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Boston U. computer technicians experience uneventful Y2K

Updated 12:00 PM ET January 11, 2000

By Ray Henry, The Daily Free Press, Boston U.

(U-WIRE) BOSTON -- This New Year's Eve, as millions of revelers waited anxiously for the Times Square ball to drop, members of Boston University's Y2K task force held a vigil of their own -- monitoring BU's computer systems. For five years the team had been preparing for a crisis.

But, midnight came and nothing happened.

"It was not particularly exciting when it all came down to it," said Jim Stone, director of consulting services at the Office of Information Technology. "There was nothing very serious." At 12:15 a.m. on Jan. 1, Stone talked with the taskforce and senior management members over a conference call. The specialists reported that all university computer systems were functioning properly.

"Everyone enjoyed their New Year's," Stone said. "It was nice to talk to all my associates."

As the morning progressed, Stone felt BU computers were generally unaffected by glitches.

The Y2K problem originated in the early days of computer programming when memory and storage space were expensive. In an effort to save system resources, computer programmers abbreviated dates by omitting the first two digits of a year.

However, as early as the late 1970s, computer specialists began to fear the abbreviated dates would lead systems to confuse the years 1900 and 2000 on Jan. 1. Debating the magnitude of the problem, analysts prepared for the a variety of glitches -- from misprinted dates to the failure of power grids.

There were "one or two" Y2K bug problems with computers in various BU departments, Stone said. However, the bug only affected a few individual terminals, machines not critical to university operations. Also, several students came to the OIT with Y2K-related computer problems, Stone said. He noted that the conflicts were solved by upgrading program patches. "There was nothing very serious," Stone said.

Although there were no major problems, Stone still feels the five-year, $3 million effort was justified.

"If nobody did anything, there would have been a lot of bigger problems," he said. "Many, many things were discovered in those five years."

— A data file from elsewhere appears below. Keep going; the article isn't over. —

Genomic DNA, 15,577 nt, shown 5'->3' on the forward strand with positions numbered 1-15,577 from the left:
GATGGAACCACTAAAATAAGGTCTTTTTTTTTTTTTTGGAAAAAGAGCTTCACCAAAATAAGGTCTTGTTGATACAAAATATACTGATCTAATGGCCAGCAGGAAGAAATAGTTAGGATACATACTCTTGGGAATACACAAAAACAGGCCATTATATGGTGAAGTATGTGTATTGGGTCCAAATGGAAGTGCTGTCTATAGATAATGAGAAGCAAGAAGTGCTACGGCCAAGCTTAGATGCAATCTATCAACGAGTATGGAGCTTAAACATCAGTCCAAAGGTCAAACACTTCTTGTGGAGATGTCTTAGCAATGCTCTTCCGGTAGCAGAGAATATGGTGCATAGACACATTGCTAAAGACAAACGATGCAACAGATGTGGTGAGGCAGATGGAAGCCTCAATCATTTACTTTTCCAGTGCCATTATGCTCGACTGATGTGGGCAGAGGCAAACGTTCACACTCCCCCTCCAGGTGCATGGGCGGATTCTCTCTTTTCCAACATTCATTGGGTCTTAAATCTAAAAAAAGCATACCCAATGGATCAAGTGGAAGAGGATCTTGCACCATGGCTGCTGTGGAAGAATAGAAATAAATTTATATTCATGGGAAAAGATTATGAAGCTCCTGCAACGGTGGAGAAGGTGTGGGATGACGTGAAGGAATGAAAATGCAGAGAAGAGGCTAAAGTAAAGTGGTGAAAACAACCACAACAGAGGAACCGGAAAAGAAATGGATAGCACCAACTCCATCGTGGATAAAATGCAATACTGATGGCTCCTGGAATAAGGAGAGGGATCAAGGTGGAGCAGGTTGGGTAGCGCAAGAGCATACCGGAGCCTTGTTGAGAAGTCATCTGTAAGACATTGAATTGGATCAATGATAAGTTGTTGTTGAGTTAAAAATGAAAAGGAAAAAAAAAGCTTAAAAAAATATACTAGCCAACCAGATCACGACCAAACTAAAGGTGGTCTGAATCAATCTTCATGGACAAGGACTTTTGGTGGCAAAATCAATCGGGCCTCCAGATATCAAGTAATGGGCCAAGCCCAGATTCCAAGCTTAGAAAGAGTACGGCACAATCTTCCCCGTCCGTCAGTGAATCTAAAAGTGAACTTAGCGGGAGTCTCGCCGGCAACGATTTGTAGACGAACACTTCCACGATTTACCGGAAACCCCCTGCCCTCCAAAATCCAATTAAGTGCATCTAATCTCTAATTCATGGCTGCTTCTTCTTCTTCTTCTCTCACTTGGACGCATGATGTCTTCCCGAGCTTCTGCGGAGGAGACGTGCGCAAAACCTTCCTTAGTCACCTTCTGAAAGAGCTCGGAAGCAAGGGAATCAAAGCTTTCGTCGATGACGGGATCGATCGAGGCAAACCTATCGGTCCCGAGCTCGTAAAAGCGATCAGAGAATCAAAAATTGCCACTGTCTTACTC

William Stewart, head of the Y2K taskforce, noted the successful New Year's rollover, but is still prepared to deal with Y2K bugs.

Glitches may still emerge in software or systems that have not yet been activated. "We haven't closed the book," he said. "We're not getting cocky."

Since 2000 is a leap year, some computer programmers are concerned that systems may misread the date Feb. 29. But OIT has already checked for this conflict, Stewart said, and doubts the leap year will be an issue for the university's computers.

Stewart also strongly believes the Y2K preparations were justified.

"I think that caution was wise and the people who prepared for it did a good job," he said.

The taskforce's job was difficult and important, said John Porter, vice-president of information systems and technology. "It was a tremendous amount of work," Porter said. "We wouldn't be running today if we hadn't done all that work."

The workload included reviewing five million lines of computer programming code. Typically, Porter said, it costs roughly $1 in expenses to alter a line of code. Therefore, Porter feels the $3 million effort was reasonable.

"It's pretty economical in the scale of things; a lot more economical than having a problem," he said.

Half of the $3 million was spent on salaries and consultant fees to pay outside agencies to assist in the Y2K tests, Porter said.

OIT salaried employees would have been on payroll even if the Y2K bug did not exist. During the preparations, they were not paid more, but had their tasks redirected towards preparation efforts.

"Not all of it is really an expense," Porter said. The other half of the budget was spent on purchasing hardware to test the university's computer systems.

"It's an expense, but it will be used in the future for production," he said.

(C) 2000 The Daily Free Press via U-WIRE

-- Lee Maloney (, January 17, 2000

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